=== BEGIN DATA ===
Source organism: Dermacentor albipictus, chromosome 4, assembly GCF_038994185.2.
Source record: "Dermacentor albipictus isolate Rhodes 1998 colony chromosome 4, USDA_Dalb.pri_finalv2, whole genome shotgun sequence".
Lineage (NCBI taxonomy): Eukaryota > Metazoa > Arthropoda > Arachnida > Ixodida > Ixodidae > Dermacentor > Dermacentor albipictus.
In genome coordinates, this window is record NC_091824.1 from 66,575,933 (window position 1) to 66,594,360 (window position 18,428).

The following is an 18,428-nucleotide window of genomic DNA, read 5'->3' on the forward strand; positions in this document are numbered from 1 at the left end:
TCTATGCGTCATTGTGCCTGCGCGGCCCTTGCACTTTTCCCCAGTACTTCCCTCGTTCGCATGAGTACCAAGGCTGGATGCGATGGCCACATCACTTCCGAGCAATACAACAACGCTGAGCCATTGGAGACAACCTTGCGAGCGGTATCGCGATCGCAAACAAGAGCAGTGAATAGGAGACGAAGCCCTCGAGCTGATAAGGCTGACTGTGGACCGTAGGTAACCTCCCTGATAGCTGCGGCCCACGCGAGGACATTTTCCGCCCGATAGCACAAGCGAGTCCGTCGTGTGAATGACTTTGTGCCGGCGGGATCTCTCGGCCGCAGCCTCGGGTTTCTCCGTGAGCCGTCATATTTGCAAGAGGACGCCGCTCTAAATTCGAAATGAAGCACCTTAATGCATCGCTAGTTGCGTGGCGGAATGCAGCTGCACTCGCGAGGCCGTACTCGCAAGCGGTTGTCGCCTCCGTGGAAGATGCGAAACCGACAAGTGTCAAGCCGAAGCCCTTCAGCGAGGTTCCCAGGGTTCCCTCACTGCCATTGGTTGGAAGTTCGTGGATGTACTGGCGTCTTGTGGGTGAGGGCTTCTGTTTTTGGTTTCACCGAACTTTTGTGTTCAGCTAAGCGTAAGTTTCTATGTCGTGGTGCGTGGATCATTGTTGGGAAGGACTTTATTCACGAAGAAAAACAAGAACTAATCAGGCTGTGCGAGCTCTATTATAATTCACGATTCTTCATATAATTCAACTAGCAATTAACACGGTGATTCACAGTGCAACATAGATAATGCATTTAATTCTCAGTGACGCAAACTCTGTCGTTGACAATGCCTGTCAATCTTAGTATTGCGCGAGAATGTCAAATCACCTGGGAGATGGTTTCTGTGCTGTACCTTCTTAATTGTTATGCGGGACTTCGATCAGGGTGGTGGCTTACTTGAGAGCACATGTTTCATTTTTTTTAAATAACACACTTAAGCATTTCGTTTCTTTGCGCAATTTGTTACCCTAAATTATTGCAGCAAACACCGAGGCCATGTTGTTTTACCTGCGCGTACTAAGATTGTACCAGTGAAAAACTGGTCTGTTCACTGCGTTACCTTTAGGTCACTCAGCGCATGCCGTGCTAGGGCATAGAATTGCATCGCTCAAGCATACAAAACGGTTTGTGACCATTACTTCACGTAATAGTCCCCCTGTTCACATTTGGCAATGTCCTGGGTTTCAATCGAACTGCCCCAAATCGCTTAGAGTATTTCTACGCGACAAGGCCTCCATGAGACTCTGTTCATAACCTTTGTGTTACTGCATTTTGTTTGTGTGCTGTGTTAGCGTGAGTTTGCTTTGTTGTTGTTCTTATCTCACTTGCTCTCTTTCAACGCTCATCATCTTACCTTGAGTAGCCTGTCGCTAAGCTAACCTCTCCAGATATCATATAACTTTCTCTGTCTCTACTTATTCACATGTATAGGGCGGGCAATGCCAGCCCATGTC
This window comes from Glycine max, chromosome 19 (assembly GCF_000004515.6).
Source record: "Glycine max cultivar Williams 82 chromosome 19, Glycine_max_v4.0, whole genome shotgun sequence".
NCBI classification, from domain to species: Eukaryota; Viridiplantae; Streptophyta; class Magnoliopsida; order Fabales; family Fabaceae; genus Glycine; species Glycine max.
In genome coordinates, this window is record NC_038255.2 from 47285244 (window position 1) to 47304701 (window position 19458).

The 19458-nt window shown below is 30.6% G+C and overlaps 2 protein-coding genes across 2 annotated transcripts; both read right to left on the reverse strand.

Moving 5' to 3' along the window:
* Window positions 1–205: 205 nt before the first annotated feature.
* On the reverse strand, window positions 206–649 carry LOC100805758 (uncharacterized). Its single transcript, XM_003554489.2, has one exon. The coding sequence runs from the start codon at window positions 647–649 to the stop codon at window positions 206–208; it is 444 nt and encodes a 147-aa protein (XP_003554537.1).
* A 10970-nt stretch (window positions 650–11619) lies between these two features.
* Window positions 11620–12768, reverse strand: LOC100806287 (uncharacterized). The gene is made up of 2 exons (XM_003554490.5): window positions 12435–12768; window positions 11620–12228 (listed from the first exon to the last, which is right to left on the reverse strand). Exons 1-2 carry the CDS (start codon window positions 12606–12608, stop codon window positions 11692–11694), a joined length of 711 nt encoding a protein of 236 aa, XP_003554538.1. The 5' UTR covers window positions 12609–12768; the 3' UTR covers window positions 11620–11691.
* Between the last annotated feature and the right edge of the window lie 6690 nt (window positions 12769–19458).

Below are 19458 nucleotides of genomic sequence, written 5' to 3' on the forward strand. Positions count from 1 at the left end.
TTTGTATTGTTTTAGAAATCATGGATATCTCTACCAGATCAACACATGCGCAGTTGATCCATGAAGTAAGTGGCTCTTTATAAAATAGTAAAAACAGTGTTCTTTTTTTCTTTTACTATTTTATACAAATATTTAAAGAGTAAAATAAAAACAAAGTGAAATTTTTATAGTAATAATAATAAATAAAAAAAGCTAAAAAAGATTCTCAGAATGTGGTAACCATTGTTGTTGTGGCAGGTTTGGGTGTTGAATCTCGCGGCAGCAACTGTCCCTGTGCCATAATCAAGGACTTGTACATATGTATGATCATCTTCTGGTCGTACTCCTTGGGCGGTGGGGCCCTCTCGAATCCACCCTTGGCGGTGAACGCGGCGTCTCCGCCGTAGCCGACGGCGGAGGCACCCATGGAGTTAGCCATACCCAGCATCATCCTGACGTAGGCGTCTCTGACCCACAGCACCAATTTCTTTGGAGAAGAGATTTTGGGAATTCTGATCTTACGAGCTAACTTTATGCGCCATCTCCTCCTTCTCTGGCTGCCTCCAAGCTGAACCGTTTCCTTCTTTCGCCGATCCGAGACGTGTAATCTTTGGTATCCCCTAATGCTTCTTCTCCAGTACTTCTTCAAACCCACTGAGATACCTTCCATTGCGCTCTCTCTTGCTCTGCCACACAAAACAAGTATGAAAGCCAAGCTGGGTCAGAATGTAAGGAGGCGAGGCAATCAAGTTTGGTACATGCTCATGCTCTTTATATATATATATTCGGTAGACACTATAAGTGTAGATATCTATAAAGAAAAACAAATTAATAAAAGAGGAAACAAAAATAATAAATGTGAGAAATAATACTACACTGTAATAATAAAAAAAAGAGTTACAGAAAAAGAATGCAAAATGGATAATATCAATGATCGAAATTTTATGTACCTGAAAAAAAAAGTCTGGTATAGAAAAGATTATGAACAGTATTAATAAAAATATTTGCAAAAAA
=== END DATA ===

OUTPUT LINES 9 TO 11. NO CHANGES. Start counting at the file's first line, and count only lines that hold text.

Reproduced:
NCBI classification, from domain to species: Eukaryota; Viridiplantae; Streptophyta; class Magnoliopsida; order Fabales; family Fabaceae; genus Glycine; species Glycine max.
In genome coordinates, this window is record NC_038255.2 from 47285244 (window position 1) to 47304701 (window position 19458).

The 19458-nt window shown below is 30.6% G+C and overlaps 2 protein-coding genes across 2 annotated transcripts; both read right to left on the reverse strand.